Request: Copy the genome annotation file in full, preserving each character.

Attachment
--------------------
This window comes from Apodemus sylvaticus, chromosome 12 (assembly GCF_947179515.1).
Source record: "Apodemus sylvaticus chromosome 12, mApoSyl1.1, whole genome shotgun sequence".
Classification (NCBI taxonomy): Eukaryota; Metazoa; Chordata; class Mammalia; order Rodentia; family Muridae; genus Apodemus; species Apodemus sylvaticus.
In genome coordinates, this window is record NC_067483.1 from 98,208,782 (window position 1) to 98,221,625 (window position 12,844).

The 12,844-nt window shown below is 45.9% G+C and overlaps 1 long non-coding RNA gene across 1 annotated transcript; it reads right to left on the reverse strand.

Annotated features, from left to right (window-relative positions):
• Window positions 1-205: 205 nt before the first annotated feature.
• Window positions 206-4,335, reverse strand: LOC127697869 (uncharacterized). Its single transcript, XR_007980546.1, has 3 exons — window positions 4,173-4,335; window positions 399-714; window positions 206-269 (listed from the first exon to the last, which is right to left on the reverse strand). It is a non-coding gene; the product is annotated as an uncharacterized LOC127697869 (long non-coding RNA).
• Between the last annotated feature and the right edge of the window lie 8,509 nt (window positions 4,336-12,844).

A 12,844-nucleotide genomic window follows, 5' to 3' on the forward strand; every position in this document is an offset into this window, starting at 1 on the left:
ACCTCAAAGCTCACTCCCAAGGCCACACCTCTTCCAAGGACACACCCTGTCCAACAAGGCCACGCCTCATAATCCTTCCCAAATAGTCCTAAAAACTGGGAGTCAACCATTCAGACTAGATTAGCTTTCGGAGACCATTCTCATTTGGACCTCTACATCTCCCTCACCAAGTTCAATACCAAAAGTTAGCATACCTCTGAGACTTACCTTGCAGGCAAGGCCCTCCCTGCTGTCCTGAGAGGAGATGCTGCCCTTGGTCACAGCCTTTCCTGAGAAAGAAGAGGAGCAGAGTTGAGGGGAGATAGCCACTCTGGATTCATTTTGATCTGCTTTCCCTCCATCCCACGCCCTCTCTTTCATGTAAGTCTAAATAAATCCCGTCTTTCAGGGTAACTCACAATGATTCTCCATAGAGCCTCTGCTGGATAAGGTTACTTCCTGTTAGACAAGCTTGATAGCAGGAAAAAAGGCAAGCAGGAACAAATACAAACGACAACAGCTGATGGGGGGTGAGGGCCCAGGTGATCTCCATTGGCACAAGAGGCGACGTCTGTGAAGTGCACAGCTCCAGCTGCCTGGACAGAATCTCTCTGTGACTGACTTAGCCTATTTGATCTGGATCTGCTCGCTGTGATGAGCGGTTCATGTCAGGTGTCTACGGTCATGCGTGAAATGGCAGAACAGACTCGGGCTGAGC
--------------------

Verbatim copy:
This window comes from Apodemus sylvaticus, chromosome 12 (assembly GCF_947179515.1).
Source record: "Apodemus sylvaticus chromosome 12, mApoSyl1.1, whole genome shotgun sequence".
Classification (NCBI taxonomy): Eukaryota; Metazoa; Chordata; class Mammalia; order Rodentia; family Muridae; genus Apodemus; species Apodemus sylvaticus.
In genome coordinates, this window is record NC_067483.1 from 98,208,782 (window position 1) to 98,221,625 (window position 12,844).

The 12,844-nt window shown below is 45.9% G+C and overlaps 1 long non-coding RNA gene across 1 annotated transcript; it reads right to left on the reverse strand.

Annotated features, from left to right (window-relative positions):
• Window positions 1-205: 205 nt before the first annotated feature.
• Window positions 206-4,335, reverse strand: LOC127697869 (uncharacterized). Its single transcript, XR_007980546.1, has 3 exons — window positions 4,173-4,335; window positions 399-714; window positions 206-269 (listed from the first exon to the last, which is right to left on the reverse strand). It is a non-coding gene; the product is annotated as an uncharacterized LOC127697869 (long non-coding RNA).
• Between the last annotated feature and the right edge of the window lie 8,509 nt (window positions 4,336-12,844).

A 12,844-nucleotide genomic window follows, 5' to 3' on the forward strand; every position in this document is an offset into this window, starting at 1 on the left:
ACCTCAAAGCTCACTCCCAAGGCCACACCTCTTCCAAGGACACACCCTGTCCAACAAGGCCACGCCTCATAATCCTTCCCAAATAGTCCTAAAAACTGGGAGTCAACCATTCAGACTAGATTAGCTTTCGGAGACCATTCTCATTTGGACCTCTACATCTCCCTCACCAAGTTCAATACCAAAAGTTAGCATACCTCTGAGACTTACCTTGCAGGCAAGGCCCTCCCTGCTGTCCTGAGAGGAGATGCTGCCCTTGGTCACAGCCTTTCCTGAGAAAGAAGAGGAGCAGAGTTGAGGGGAGATAGCCACTCTGGATTCATTTTGATCTGCTTTCCCTCCATCCCACGCCCTCTCTTTCATGTAAGTCTAAATAAATCCCGTCTTTCAGGGTAACTCACAATGATTCTCCATAGAGCCTCTGCTGGATAAGGTTACTTCCTGTTAGACAAGCTTGATAGCAGGAAAAAAGGCAAGCAGGAACAAATACAAACGACAACAGCTGATGGGGGGTGAGGGCCCAGGTGATCTCCATTGGCACAAGAGGCGACGTCTGTGAAGTGCACAGCTCCAGCTGCCTGGACAGAATCTCTCTGTGACTGACTTAGCCTATTTGATCTGGATCTGCTCGCTGTGATGAGCGGTTCATGTCAGGTGTCTACGGTCATGCGTGAAATGGCAGAACAGACTCGGGCTGAGC